December 10, 2008

Shepherd's dog, 1490

Detail from The Nativity, by Ghirlandaio [Benedetto Bigordi].

1490. This painting was made before there was a New World, before Shakespeare, before Quixote, before Cortés. Boabdil was still living in the Alhambra. Outside Al-Andalus, most Europeans were illiterate -- and most, I read somewhere, lived and died without ever traveling more than a few miles from the place they were born.

In England, the wolf had been all but extinct for more than 500 years.
Our shepherdes dogge is not huge, vaste, and bigge, but of an indifferent stature and growth, because it hath not to deale with the bloudthyrsty wolf, sythence there be none in England, which happy and fortunate benefite is to be ascribed to the puisaunt Prince Edgar, who to thintent ye the whole countrey myght be evacuated and quite clered from wolfes, charged & commaunded the welshemë (who were pestered with these butcherly beastes above measure) to paye him yearely tribute which was (note the wisedome of the King) three hundred Wolfes. Some there be which write that Ludwall Prince of Wales paide yeerly to King Edgar three hundred wolves in the name of an exaction (as we have sayd before.) And that by the meanes hereof, within the compasse and tearme of foure yeares none of those noysome, and pestilent Beastes were left in the coastes of England and Wales.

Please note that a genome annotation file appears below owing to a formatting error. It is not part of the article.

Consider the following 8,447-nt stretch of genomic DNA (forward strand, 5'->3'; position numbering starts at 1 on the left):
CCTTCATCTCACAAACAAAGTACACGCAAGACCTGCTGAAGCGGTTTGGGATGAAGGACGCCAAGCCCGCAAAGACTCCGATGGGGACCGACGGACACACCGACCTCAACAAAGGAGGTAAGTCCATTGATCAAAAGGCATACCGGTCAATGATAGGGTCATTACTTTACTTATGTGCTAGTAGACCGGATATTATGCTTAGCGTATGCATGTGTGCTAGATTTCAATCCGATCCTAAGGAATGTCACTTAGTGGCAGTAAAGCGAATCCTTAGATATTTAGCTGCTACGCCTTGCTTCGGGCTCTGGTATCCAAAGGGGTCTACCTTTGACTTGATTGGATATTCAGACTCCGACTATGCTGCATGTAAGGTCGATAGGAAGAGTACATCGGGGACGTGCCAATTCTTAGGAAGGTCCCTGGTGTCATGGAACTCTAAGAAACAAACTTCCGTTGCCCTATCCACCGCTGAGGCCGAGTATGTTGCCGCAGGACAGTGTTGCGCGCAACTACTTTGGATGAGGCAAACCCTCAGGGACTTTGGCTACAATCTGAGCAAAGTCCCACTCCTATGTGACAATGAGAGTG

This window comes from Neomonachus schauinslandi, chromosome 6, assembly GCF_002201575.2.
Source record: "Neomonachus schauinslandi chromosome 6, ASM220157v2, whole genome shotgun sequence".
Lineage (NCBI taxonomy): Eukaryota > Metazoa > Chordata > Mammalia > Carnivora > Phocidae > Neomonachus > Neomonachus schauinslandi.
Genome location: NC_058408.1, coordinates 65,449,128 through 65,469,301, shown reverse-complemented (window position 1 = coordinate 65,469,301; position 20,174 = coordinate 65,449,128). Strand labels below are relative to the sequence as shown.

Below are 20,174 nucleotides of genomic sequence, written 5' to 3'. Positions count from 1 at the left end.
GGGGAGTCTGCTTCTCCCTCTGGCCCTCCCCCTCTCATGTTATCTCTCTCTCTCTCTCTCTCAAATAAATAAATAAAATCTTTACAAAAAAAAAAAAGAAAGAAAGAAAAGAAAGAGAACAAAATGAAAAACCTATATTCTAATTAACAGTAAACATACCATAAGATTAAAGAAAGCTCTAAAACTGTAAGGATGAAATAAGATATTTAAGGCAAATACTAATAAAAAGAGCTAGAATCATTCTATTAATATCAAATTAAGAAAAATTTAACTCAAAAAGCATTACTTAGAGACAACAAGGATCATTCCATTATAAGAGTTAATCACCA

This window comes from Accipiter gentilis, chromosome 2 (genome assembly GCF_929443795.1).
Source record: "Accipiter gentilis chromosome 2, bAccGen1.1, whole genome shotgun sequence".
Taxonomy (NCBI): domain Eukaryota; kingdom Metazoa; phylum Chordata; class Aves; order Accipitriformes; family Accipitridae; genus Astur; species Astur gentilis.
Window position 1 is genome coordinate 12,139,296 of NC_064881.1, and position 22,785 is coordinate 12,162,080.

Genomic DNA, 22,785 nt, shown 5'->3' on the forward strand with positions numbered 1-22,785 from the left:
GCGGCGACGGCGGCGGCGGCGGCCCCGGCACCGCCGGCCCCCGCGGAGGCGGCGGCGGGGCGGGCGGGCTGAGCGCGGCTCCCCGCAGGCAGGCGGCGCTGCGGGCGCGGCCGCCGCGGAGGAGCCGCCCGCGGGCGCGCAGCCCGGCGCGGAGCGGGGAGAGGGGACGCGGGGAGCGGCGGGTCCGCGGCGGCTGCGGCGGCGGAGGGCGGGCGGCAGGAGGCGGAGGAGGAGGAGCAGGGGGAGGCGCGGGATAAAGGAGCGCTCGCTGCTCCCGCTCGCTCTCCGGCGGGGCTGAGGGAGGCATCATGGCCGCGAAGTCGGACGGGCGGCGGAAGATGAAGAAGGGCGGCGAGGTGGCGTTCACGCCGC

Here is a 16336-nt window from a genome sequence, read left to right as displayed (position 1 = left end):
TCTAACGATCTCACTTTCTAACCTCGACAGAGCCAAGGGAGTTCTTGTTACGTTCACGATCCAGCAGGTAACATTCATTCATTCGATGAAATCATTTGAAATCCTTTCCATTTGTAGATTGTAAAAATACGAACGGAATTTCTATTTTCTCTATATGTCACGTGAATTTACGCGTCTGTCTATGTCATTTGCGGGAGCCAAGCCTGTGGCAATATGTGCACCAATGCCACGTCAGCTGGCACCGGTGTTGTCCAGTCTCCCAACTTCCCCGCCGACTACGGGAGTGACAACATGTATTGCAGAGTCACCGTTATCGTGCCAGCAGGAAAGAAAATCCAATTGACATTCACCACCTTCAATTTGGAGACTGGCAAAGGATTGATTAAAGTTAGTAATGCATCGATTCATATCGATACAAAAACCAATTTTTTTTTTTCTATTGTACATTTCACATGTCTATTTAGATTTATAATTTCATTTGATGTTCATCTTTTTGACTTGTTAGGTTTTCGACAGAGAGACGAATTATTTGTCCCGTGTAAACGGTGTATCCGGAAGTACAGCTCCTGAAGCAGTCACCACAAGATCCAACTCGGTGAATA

The dog in The Nativity is not of indifferent stature. I imagine that if you were transported back to that time and that hillside, the dog would attack you. Downhill, in the stable, the burro and the ox are more attentive than most of the angels, and there is a frog: symbol of resurrection.

[Artwork from the most excellent Exposition Mantegna at the Louvre - H/T Le Divan Fumoir Bohémien.]

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